HBF says £2bn tax must take account of ’hundreds of millions’ spent by developers already on fire safety works

Major housebuilders have called on the government to ensure that housebuilders that have already spent tens of millions repairing homes with unsafe cladding aren’t forced to effectively ‘pay twice’ through the proposed £2bn developer tax.

Trade association the Home Builders Federation said in a statement that the industry accepted it needed to contribute to the huge remediation costs of high rise buildings now considered to be unsafe. However, it said the proposed cladding tax had to take account of the “hundreds of millions of pounds” already spent by the UK’s largest builders on the problem.

The call by the HBF comes after UK’s largest housebuilder, Barratt, yesterday became the latest to expose the extent of the cost of repairing “legacy” blocks deemed unsafe in the wake of the Grenfell Tower fire, saying it had now allocated £163m to fix problems.


The call comes after the Treasury launched a consultation on the design of the so-called Residential Property Developer Tax (RPDT) last week in which it proposed that all developers with profits from residential development activity in the UK of more that £25m should be caught by its new levy.

While the details have not yet been finalised – and the Treasury gave no indication of the rate at which it proposed to set the levy – there was nothing in the consultation to indicate that developers that have already spent money on repairs will see that recognised in their tax bill.

The HBF estimates that more than £500m has been committed by major housebuilders to repair blocks caught up in the crisis, with both Taylor Wimpey and Bellway having also contributed more than £100m each, and Persimmon having set aside £75m.

The HBF also said the tax could impact the industry’s ability to build new homes, and called for the government to ensure that other parts of the construction industry that contributed to the crisis – including manufacturers, contractors, architects and insurers, shared the burden of remediation costs.

The government’s consultation said it intended that only profits on UK residential development, as opposed to money made from building and contracting or other construction-related services, will be taxed.

An HBF spokesperson said: “The industry accepts that it has a part to play in funding remedial works, but a new tax should be fair and proportionate and considered alongside other future tax rises such that it doesn’t threaten housing supply or investment in zero carbon homes and new technology.

The spokespserson said: “A new tax on some housebuilders […] should take into account the hundreds of millions of pounds set aside or paid out by housebuilders already”, adding that while the industry was recovering from the covid-19 pandemic, “an overly onerous regulatory burden and tax regime would threaten investment by industry and levels of supply.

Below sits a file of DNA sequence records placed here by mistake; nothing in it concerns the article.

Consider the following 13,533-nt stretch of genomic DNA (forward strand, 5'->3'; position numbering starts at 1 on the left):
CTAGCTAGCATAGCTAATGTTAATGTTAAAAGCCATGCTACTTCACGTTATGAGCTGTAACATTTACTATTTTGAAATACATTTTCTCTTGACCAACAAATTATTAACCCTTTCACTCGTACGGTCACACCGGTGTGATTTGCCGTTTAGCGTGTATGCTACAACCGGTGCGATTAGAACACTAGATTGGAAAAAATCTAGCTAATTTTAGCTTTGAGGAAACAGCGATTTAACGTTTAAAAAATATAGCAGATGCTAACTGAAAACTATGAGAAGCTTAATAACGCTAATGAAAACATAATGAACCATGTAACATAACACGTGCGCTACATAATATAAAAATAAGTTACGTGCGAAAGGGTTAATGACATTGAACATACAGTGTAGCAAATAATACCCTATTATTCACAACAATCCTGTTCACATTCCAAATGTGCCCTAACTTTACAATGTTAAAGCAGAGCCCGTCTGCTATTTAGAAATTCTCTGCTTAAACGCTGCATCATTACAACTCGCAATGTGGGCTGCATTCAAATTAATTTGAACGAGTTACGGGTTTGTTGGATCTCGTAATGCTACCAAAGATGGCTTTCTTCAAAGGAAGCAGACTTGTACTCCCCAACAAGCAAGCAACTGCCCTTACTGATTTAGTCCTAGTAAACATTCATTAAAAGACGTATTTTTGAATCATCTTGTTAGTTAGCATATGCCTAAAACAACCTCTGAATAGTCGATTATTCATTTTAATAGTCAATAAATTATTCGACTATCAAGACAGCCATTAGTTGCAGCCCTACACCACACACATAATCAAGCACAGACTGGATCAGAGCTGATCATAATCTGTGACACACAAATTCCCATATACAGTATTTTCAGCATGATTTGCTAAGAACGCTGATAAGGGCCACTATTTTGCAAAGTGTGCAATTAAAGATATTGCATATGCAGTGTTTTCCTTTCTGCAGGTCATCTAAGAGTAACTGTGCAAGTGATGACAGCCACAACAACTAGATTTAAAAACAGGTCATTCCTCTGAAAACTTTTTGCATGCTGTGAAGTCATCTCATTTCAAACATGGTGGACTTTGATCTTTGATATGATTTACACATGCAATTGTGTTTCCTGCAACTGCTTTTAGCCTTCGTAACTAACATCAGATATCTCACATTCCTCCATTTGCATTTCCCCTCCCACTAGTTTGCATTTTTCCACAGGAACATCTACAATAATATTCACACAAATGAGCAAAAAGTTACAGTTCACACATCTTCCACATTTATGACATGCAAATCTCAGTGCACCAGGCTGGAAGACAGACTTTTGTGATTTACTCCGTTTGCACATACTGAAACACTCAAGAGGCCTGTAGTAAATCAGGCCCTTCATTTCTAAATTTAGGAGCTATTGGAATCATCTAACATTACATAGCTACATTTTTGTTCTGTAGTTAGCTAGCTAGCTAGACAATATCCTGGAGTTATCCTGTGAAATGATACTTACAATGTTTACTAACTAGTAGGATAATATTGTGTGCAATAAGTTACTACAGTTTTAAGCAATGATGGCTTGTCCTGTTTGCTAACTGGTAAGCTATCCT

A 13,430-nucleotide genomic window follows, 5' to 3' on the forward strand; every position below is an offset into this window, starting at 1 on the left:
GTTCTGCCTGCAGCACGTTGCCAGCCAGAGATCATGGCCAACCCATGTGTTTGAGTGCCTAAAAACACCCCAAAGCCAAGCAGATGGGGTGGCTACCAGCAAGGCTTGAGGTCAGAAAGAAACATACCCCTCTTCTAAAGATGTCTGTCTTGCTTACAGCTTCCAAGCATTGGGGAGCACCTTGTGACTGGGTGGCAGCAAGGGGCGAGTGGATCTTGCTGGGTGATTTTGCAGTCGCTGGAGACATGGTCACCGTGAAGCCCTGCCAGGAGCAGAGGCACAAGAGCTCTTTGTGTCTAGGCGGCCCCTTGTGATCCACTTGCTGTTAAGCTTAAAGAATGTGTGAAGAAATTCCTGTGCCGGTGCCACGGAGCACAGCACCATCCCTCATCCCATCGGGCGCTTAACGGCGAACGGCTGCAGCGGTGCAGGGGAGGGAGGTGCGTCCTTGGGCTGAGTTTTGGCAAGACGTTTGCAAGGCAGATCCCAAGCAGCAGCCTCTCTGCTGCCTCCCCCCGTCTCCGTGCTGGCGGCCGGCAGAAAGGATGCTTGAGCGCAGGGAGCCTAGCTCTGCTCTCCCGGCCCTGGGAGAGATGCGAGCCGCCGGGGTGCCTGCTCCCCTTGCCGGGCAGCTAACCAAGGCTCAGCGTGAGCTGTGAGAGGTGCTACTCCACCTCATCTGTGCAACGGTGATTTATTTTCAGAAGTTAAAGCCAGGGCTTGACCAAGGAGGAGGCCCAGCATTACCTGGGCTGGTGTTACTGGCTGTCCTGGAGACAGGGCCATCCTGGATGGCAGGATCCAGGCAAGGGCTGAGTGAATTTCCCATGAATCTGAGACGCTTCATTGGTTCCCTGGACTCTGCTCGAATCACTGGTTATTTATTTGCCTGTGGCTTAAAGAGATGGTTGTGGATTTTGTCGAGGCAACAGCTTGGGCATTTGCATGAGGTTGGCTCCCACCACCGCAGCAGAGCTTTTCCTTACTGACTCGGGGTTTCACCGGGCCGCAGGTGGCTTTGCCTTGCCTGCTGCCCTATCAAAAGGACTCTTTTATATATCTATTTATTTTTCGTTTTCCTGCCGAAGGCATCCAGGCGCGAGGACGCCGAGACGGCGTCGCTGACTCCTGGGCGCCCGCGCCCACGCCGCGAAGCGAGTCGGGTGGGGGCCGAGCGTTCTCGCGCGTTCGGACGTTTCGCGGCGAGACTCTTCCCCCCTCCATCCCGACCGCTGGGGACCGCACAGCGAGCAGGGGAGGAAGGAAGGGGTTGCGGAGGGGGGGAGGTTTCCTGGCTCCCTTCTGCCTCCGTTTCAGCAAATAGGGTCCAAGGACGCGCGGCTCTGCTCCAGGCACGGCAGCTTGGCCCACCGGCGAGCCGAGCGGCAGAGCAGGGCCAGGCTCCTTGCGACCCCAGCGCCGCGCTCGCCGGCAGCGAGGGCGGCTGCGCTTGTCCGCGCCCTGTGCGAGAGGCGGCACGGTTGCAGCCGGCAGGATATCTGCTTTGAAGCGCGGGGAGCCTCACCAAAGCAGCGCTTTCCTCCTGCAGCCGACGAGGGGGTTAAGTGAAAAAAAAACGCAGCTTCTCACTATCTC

“Beyond the proposal for the new tax, consideration should be given as to how the supply chain, including manufacturers, contractors, architects and other consultants, together with their insurers, share the burden of remediation.”

>> Jenrick’s new developer levies are no easy answer to the cladding crisis


Based on pre-pandemic levels of profitability and a profit threshold of £25m for levying the tax, at least 30 major developers are on course to be hit by it when it is brought in from 2022.

The Treasury last week said it will set the rate of the tax so as to ensure it did not have a “disproportionate” impact on housing supply, but nevertheless accepted that the tax “may result in a reduced number of plots viable for development, with a subsequent impact on [new housing] completions”.

The decision to bring in the new tax was announced in February alongside a £5bn spending package designed to help residents in the tallest blocks, which was criticised by campaigners as falling far short of the estimated £15bn nationwide repair bill.

The government said the cladding tax is being designed to raise £2bn to contribute to the costs over a 10-year period.

The crisis has seen thousands of buyers of new homes left stranded in unsafe properties which they are unable to sell facing repair bills of tens of thousands of pounds. The government last week forced through legislation making leaseholders potentially responsible for the cost of cladding repairs, despite a backbench rebellion by Conservative MPs to attempt to get it to change course.

In addition to the developer tax, the government is proposing a separate levy – called the “Gateway 2 Levy” – to be paid by the developers of new high-rise buildings upon receipt of planning permission.

The Treasury said last week that the housing ministry will consult separately on that levy “in due course”.